To turn, or not to turn, that is the question!
Collected in 1981 as part of large project involving a team of volunteers led by Paul Ensom, Assistant Curator and geologist at the Dorset County Museum. Mr D. Selby was the discoverer and landowner.
This is only a small part of the trackway-covered limestone surface which was recovered. In total 170 recognisable footprints were recorded, the majority being tridactyl, or three toed. The tracks were tentatively identified as belonging to the herbivorous dinosaur, Iguanodon, and the more fearsome predator, known as a Megalosaurus.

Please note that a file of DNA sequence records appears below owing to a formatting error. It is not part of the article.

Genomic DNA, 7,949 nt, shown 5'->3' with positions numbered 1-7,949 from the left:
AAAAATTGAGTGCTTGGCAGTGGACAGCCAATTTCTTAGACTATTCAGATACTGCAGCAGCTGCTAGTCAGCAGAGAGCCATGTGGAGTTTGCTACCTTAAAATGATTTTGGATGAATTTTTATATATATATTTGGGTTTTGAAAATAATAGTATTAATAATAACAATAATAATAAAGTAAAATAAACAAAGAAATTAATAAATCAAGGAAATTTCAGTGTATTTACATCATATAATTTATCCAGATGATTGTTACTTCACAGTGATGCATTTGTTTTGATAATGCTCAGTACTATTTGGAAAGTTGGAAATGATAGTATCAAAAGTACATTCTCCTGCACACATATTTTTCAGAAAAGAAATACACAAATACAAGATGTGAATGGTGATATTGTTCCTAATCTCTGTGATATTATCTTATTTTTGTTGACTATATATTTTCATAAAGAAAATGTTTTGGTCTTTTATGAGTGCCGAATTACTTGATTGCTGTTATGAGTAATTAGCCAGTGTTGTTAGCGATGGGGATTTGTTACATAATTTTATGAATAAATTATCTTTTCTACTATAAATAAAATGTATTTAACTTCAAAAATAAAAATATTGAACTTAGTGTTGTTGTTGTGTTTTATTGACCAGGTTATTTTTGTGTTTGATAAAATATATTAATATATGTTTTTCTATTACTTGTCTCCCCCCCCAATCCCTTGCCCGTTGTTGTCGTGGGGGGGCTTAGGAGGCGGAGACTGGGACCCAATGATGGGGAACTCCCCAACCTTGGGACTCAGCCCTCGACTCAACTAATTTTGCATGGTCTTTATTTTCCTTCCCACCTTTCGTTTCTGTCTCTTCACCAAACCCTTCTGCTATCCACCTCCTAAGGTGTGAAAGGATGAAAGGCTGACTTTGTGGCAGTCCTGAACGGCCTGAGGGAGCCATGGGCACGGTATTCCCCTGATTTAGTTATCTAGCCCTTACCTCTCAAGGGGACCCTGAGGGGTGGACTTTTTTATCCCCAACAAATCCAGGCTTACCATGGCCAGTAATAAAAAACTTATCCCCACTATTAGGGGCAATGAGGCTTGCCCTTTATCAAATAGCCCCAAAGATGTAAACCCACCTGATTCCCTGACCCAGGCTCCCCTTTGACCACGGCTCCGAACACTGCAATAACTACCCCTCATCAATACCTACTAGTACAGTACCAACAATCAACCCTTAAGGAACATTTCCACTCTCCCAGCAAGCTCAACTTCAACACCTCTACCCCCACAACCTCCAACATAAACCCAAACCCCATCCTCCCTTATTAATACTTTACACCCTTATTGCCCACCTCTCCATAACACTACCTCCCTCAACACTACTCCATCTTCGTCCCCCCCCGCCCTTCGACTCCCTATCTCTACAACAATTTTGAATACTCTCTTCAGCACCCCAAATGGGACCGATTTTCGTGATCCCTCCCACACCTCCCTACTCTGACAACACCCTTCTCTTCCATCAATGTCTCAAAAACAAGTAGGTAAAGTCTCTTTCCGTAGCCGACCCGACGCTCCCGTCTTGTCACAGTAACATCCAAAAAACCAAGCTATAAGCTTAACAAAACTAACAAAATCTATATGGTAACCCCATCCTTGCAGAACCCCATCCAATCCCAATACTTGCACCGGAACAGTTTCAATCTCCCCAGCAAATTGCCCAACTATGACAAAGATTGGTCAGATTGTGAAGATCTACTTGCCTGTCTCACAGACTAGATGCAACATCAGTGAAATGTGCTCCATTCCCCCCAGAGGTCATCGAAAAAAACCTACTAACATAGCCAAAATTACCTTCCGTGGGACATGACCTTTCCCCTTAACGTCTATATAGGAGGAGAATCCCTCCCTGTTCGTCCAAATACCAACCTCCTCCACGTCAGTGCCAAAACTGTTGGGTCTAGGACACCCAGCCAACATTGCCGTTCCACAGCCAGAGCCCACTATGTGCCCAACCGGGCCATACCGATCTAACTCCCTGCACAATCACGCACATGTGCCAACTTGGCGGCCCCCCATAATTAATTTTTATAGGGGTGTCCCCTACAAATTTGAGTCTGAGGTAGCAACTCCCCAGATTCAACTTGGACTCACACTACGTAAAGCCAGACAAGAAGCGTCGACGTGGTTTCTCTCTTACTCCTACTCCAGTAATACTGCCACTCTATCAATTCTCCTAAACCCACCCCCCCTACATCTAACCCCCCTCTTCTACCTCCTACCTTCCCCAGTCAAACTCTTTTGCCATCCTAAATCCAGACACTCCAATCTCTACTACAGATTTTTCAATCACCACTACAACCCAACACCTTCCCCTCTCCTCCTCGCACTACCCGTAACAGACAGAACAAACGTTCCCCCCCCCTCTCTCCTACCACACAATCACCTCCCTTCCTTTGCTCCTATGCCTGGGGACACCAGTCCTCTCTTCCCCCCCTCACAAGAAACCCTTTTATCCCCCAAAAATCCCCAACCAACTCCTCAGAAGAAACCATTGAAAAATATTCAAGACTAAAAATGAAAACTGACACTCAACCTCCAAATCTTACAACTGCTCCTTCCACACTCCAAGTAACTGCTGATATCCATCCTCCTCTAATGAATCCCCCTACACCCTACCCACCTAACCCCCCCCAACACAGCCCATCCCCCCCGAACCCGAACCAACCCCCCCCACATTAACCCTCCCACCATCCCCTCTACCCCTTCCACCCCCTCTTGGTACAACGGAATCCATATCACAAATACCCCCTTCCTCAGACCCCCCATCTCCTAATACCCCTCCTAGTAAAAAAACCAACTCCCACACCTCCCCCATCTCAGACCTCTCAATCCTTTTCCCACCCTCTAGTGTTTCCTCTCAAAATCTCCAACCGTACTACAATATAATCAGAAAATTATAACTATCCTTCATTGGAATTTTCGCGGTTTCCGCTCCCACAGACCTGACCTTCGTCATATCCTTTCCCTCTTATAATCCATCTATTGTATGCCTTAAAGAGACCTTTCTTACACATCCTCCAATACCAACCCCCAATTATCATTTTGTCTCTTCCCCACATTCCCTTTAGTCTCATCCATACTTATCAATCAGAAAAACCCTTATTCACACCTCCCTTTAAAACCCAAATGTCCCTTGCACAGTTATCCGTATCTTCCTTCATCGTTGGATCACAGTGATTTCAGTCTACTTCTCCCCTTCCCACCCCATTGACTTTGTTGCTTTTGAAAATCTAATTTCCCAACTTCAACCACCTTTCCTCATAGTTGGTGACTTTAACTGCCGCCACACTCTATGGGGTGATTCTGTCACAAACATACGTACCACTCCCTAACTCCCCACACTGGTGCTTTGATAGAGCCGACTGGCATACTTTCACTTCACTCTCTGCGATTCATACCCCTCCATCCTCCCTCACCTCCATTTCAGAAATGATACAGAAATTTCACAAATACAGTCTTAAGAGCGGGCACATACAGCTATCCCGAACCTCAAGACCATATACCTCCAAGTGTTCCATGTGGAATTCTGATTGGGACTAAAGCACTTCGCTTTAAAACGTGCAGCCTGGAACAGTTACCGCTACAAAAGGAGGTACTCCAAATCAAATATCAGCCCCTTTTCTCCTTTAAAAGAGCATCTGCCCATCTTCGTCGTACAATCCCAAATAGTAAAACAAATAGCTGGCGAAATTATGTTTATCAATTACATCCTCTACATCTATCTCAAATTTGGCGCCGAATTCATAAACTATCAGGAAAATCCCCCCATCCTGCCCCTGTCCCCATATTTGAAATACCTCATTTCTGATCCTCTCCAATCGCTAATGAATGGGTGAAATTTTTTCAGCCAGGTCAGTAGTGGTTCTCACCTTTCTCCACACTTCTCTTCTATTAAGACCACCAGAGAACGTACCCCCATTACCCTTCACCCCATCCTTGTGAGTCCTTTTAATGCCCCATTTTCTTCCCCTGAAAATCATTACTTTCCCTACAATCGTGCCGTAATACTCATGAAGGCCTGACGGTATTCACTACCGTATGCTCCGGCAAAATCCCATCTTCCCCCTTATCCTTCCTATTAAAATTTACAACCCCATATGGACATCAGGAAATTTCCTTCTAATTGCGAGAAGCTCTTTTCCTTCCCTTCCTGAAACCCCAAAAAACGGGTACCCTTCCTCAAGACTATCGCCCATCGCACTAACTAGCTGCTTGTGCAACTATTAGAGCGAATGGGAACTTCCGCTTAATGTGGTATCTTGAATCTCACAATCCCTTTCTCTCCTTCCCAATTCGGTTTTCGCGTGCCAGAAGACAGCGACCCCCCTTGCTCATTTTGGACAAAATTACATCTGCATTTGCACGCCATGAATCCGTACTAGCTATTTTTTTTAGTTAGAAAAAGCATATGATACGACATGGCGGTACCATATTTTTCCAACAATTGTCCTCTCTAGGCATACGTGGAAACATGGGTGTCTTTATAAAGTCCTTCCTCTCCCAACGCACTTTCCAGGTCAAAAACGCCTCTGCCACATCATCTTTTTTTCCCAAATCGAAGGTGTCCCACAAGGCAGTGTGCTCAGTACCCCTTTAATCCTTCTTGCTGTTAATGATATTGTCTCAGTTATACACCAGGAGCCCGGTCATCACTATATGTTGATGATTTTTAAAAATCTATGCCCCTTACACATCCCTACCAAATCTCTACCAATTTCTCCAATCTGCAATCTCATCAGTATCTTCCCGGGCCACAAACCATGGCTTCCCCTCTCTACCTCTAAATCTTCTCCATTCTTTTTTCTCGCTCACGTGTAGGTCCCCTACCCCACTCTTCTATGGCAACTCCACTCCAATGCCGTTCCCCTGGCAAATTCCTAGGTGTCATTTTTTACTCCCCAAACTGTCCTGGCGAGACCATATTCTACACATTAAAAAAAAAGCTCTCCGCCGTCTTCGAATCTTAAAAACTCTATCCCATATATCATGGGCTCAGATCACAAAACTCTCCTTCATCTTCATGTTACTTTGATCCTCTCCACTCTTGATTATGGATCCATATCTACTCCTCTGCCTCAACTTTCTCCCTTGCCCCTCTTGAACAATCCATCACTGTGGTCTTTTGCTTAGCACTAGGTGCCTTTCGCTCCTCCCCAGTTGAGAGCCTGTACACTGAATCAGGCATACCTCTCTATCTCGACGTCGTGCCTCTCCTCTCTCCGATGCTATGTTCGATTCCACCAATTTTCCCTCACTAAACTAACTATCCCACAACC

The displayed section is of one trackway. The dinosaur making the track initially turned to the left before hesitating, and then after adjusting the position of its feet, resumed the original direction. A unique moment of indecision recorded from 140 million years ago! Look carefully towards the top of the image and there is a suggestion of ripple marks; this trackway was once the shore of a swamp or lagoon across which the dinosaur roamed.
This limestone pavement currently on display in the Jurassic Coast gallery and is about 4m long by 2m wide.